This Issue

Winter 2011 - Feature

Shayne Rasay Trip to Mexico

By Shayne Rasay

Every year, a Spanish Honor Society chapter nominates one junior student for the Bertie Green Junior Scholarship Travel Award. This year, twenty four students from across the nation received an all expense paid trip to the Yucatan Peninsula in Mexico. When I was notified that I was one of the lucky winners of the travel award, I knew it would be like no other experience I had ever had. While I enjoyed the pristine beaches, the delicious and authentic Mexican food, and the breathtaking natural wonders of the country, what left the most profound impact for me was the rich history of Mexico that persisted not only in its physical ruins, but also in the hearts and minds of the Mexicans.

From the four archaeological sites that we visited (Ek Balam, Chichén Itzá, Uxmal, and Tulum), I gained a greater admiration for the Mayan culture. But what surprised me the most was that the history of the Mayans was by no means confined within the boundaries of the ruins. Regardless of your travel destination, the touristic cities of Cancún and Playa del Carmen or the more colonial towns of Valladolid and Mérida, you will find that the Mayan traditions are still very much alive.

While my friends and I were enjoying our lunch at a small café near the Plaza Mayor in the charming colonial town of Mérida, a vendor approached our table, shared with us some images of a Mayan ritual he had participated in, and fondly recounted a number of stories about the Mayan life in Mexico today. It was obvious that while he lived in a modernized city, the traditions and customs of the Mayan culture still formed an important part of his life. Amidst the malls, restaurants, and other modern luxuries that abound in Mérida, a myriad of colonial buildings and historic architecture lends its captivating beauty to the dynamic culture that is Mérida. While traveling through the Paseo de Montejo in a horse-drawn carriage one night, we passed by the “Monumento a la Patria” or “Monument to the Motherland” which was completely carved in Mayan stone. Along the same street, we saw the Regional Museum of Anthropology at the Canton Palace where we marveled at and took pictures of the many artifacts that depicted Mayan life. A bustling cultural center during the day or during the night, Mérida was indubitably one of the best cities I had visited on the trip.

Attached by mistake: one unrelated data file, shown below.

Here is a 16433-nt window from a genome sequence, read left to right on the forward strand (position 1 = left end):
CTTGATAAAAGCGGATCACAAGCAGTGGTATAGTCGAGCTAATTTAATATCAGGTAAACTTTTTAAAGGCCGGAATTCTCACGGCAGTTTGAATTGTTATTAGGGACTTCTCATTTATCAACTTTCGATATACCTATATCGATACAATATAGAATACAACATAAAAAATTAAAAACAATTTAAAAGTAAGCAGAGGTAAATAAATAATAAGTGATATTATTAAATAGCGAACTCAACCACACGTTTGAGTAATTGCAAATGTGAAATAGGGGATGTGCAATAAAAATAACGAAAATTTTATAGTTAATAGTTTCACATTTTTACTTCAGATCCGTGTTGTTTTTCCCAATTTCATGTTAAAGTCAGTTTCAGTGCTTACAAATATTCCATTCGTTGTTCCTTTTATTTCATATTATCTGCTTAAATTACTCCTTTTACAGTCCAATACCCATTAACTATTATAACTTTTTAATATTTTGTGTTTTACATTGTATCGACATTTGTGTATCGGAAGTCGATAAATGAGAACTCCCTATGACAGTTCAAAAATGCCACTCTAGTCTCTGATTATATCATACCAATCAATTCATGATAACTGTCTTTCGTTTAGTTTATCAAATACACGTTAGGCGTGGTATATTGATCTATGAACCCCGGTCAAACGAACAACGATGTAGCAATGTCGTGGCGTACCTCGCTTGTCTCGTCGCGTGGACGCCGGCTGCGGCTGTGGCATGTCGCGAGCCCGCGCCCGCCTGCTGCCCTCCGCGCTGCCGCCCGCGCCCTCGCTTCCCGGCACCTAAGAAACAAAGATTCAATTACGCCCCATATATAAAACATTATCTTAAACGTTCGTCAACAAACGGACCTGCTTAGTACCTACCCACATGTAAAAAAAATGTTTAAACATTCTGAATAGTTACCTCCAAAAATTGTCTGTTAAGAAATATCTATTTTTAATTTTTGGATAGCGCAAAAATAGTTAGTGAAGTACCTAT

Shayne with her group at Chichen Itza
While Mérida gave me a wonderful view of the Mayan influence in Mexico, I was even more amazed by what I saw at the spectacular night show at Xcaret Eco Park and the brilliant Sound and Light Show at Uxmal. From the famous “juego de pelota”, the momentous invasion of the conquistadores, to the colorful chronology of the traditional and contemporary dances of Mexico, the “Xcaret México Espectacular” was a beautiful fusion between the old and the new, the past and the present. Likewise, using the ancient structures as the backdrop, the Sound and Light Show at Uxmal transformed an archaeological site into a modern theater that recounted the Mayan legends of the past. From the enthusiastic cheers that erupted from the audience at the conclusion of each show, it was clear that the citizens of Mexico lacked neither pride nor enthusiasm for a national past filled with Mayan influences.

But, behind all the beautiful representation of the Mayan history and culture lies an ugly truth that likens the Mayan community of Mexico to the other indigenous peoples around the world who continue to suffer unrelenting threats to their unique way of life. During our visit to Chichén Itzá, our guide introduced us to one of his good friends who sell pieces of his Mayan heritage in order to survive. Currently suffering from harsh prejudice and the lack of support and understanding from the Mexican government, the Mayans are compelled to sell components of their beautiful culture in tourist sites like Chichén Itzá. Throughout the site, countless vendors sold Mayan sculptures, tiny replicas of the pyramids, and handmade clothing, all of which had designs that represented the Mayan culture.

It was disheartening to see a community of people, whose effervescent culture significantly contributes to the beauty and economy of the country live as impoverished victims of the same nation that they call home. As one of the first highly advanced civilizations of the world, the Mayans deserve the same respect and recognition as any other community. I hope that someday the Mayans can live devoid of the external threats of assimilation and can be fully appreciated for their many contributions to the vitality of Mexican culture and history.
Many things in the world do not fit neatly into rigid categories and this trip was no different. Despite the disturbing discovery that I made, the trip was nevertheless a superb opportunity to explore and appreciate another country’s culture, lifestyle, and history. I had met so many wonderful people, seen and experience so many different things, and most of all gained a better appreciation and love for the Spanish language and the Mexican culture. I will never forget such an incredible experience.